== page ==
The multiplication of a list by an integer is equivalent to adding the list to itself multiple times (see common sequence operations). So continuing with the example:

``````>>> c = b + b
>>> c
[[1], [1]]
>>>
>>> a[0] = 2
>>> c
[[2], [2]]
``````

We can see that the list `c` now contains two references to list `a` which is equivalent to `c = b * 2`.

Python FAQ also contains explanation of this behavior: How do I create a multidimensional list?

Let's rewrite your code in the following way:

``````x = 1
y = [x]
z = y * 4

my_list = [z] * 3
``````

Then having this, run the following code to make everything more clear. What the code does is basically print the `id`s of the obtained objects, which

Return[s] the “identity” of an object

and will help us identify them and analyse what happens:

``````print("my_list:")
for i, sub_list in enumerate(my_list):
print("\t[{}]: {}".format(i, id(sub_list)))
for j, elem in enumerate(sub_list):
print("\t\t[{}]: {}".format(j, id(elem)))
``````

And you will get the following output:

``````x: 1
y: [1]
z: [1, 1, 1, 1]
my_list:
[0]: 4300763792
[0]: 4298171528
[1]: 4298171528
[2]: 4298171528
[3]: 4298171528
[1]: 4300763792
[0]: 4298171528
[1]: 4298171528
[2]: 4298171528
[3]: 4298171528
[2]: 4300763792
[0]: 4298171528
[1]: 4298171528
[2]: 4298171528
[3]: 4298171528
``````

So now let's go step-by-step. You have `x` which is `1`, and a single element list `y` containing `x`. Your first step is `y * 4` which will get you a new list `z`, which is basically `[x, x, x, x]`, i.e. it creates a new list which will have 4 elements, which are references to the initial `x` object. The next step is pretty similar. You basically do `z * 3`, which is `[[x, x, x, x]] * 3` and returns `[[x, x, x, x], [x, x, x, x], [x, x, x, x]]`, for the same reason as for the first step.

The way you created the 2D, creates a shallow list

``````arr = [[0]*cols]*row
``````

Instead, if you want to update the elements of the list, you should use

``````rows, cols = (5, 5)
arr = [[0 for i in range(cols)] for j in range(rows)]
``````

Explanation:

One can create a list using:

``````arr = [0]*N
``````

or

``````arr = [0 for i in range(N)]
``````

In the first case all the indices of the array point to the same integer object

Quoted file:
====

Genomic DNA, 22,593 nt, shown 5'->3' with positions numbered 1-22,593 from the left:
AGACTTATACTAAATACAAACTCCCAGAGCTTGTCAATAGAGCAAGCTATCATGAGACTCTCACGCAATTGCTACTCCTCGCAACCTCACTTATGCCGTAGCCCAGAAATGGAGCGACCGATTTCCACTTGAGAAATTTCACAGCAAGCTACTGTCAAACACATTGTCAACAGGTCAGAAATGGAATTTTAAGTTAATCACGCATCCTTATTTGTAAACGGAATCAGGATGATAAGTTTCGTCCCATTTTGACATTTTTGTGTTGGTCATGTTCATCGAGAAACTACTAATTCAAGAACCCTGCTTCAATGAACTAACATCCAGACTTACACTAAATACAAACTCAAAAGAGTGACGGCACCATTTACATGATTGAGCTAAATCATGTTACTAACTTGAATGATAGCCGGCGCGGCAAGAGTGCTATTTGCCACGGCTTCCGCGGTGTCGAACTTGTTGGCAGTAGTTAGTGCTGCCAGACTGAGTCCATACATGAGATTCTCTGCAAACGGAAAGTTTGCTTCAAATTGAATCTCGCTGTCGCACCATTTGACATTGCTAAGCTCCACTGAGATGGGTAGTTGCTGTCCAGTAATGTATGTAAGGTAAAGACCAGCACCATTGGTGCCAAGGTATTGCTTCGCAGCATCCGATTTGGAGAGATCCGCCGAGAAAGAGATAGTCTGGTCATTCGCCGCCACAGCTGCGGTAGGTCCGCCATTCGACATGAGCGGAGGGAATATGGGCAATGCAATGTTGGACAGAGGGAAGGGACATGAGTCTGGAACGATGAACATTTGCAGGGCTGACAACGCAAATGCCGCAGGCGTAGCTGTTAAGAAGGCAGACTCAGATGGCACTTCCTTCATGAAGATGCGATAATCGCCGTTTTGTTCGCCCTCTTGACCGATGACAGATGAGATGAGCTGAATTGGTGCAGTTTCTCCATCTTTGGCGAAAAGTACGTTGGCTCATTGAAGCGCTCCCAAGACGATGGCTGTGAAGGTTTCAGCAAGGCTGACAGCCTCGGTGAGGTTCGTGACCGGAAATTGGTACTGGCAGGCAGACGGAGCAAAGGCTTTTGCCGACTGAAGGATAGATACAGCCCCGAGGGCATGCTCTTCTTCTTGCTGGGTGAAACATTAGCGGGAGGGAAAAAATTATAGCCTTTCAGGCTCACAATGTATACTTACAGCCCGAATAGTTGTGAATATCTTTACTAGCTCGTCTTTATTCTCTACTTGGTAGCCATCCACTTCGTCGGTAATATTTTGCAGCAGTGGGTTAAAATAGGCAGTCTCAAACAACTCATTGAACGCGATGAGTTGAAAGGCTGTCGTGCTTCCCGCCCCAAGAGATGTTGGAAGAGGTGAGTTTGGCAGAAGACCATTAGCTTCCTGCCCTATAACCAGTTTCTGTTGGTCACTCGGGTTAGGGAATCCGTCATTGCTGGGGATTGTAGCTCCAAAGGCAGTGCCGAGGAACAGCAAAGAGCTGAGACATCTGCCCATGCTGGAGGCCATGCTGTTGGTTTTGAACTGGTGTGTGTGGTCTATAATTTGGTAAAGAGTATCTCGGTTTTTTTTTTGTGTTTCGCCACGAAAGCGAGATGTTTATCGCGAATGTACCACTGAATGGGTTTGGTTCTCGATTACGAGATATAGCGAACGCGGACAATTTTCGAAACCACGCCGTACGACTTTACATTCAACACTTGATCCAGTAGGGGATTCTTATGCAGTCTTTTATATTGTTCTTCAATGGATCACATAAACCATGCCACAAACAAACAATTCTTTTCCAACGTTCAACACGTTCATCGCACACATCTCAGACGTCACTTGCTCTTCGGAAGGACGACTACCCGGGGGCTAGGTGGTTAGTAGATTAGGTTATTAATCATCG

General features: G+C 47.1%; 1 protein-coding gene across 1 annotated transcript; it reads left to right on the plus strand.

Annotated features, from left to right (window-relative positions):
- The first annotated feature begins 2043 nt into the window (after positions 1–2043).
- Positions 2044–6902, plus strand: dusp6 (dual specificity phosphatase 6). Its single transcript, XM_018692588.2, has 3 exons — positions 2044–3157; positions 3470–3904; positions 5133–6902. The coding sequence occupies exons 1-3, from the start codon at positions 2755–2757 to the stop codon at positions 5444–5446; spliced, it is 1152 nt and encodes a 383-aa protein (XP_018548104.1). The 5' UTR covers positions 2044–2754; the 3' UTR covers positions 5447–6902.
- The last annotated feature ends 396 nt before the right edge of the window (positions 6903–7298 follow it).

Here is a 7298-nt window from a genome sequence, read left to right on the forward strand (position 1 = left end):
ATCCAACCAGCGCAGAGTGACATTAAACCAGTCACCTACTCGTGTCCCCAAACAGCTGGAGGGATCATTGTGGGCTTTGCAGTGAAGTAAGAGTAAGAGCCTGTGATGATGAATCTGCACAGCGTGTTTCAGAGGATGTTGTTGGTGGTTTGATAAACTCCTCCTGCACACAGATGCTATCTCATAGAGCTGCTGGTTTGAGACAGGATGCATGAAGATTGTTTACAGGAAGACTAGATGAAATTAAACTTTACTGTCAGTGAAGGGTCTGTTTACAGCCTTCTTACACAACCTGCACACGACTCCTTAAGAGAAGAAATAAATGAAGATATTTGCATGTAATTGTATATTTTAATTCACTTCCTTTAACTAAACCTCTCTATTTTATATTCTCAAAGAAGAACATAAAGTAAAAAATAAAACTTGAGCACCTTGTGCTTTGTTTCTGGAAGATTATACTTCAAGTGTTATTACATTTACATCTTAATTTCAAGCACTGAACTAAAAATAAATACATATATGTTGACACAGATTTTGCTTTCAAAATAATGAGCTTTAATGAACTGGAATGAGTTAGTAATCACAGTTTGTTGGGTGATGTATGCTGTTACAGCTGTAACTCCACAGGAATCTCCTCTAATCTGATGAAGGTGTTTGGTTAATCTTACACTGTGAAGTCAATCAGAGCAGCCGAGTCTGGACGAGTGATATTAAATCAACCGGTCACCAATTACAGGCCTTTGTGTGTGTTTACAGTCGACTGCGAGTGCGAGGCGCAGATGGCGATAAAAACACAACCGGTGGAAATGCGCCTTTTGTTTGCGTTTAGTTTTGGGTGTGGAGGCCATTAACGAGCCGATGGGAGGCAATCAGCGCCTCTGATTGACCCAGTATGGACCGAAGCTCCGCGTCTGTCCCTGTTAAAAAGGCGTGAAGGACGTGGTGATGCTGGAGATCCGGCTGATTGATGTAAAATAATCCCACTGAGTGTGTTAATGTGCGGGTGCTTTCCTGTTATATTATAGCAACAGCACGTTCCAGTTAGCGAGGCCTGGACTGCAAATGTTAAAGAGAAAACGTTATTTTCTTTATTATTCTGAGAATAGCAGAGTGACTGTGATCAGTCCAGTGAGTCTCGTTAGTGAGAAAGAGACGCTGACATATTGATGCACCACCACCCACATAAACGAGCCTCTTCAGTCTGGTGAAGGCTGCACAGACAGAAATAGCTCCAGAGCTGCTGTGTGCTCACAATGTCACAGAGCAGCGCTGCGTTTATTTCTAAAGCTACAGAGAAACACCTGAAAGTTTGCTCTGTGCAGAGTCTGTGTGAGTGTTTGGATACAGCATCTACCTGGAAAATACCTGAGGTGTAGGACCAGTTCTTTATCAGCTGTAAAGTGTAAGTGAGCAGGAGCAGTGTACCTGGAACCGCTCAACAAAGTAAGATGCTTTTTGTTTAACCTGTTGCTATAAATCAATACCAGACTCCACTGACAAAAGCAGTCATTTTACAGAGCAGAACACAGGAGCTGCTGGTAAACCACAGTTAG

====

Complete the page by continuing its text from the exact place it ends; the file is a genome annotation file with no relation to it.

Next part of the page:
and when you assign a value to a particular index, a new int object is created, for example `arr[4] = 5` creates

Now let us see what happens when we create a list of list, in this case, all the elements of our top list will point to the same list

And if you update the value of any index a new int object will be created. But since all the top-level list indexes are pointing at the same list, all the rows will look the same. And you will get the feeling that updating an element is updating all the elements in that column.

Credits: Thanks to Pranav Devarakonda for the easy explanation here

In simple words this is happening because in python everything works by reference, so when you create a list of list that way you basically end up with such problems.

To solve your issue you can do either one of them: 1. Use numpy array documentation for numpy.empty 2. Append the list as you get to a list. 3. You can also use dictionary if you want

Everyone is explaining what is happening. I'll suggest one way to solve it:

``````my_list = [[1 for i in range(4)] for j in range(3)]

my_list[0][0] = 5
print(my_list)
``````

And then you get:

``````[[5, 1, 1, 1], [1, 1, 1, 1], [1, 1, 1, 1]]
``````

@spelchekr from Python list multiplication: [[...]]*3 makes 3 lists which mirror each other when modified and I had the same question about "Why does only the outer `*3` create more references while the inner one doesn't? Why isn't it all 1s?"

``````li = [0] * 3
print([id(v) for v in li])  # [140724141863728, 140724141863728, 140724141863728]
li[0] = 1
print([id(v) for v in li])  # [140724141863760, 140724141863728, 140724141863728]
print(id(0))  # 140724141863728
print(id(1))  # 140724141863760
print(li)     # [1, 0, 0]

ma = [[0]*3] * 3  # mainly discuss inner & outer *3 here
print([id(li) for li in ma])  # [1987013355080, 1987013355080, 1987013355080]
ma[0][0] = 1
print([id(li) for li in ma])  # [1987013355080, 1987013355080, 1987013355080]
print(ma)  # [[1, 0, 0], [1, 0, 0], [1, 0, 0]]
``````

Here is my explanation after trying the code above:

• The inner `*3` also creates references, but its references are immutable, something like `[&0, &0, &0]`, then when you change `li[0]`, you can't change any underlying reference of const int `0`, so you can just change the reference address into the new one `&1`;
• while `ma = [&li, &li, &li]` and `li` is mutable, so when you call `ma[0][0] = 1`, `ma[0][0]` is equal to `&li[0]`, so all the `&li` instances will change its 1st address into `&1`.

Trying to explain it more descriptively,

Operation 1:

``````x = [[0, 0], [0, 0]]
print(type(x)) # <class 'list'>
print(x) # [[0, 0], [0, 0]]

x[0][0] = 1
print(x) # [[1, 0], [0, 0]]
``````

Operation 2:

``````y = [[0] * 2] * 2
print(type(y)) # <class 'list'>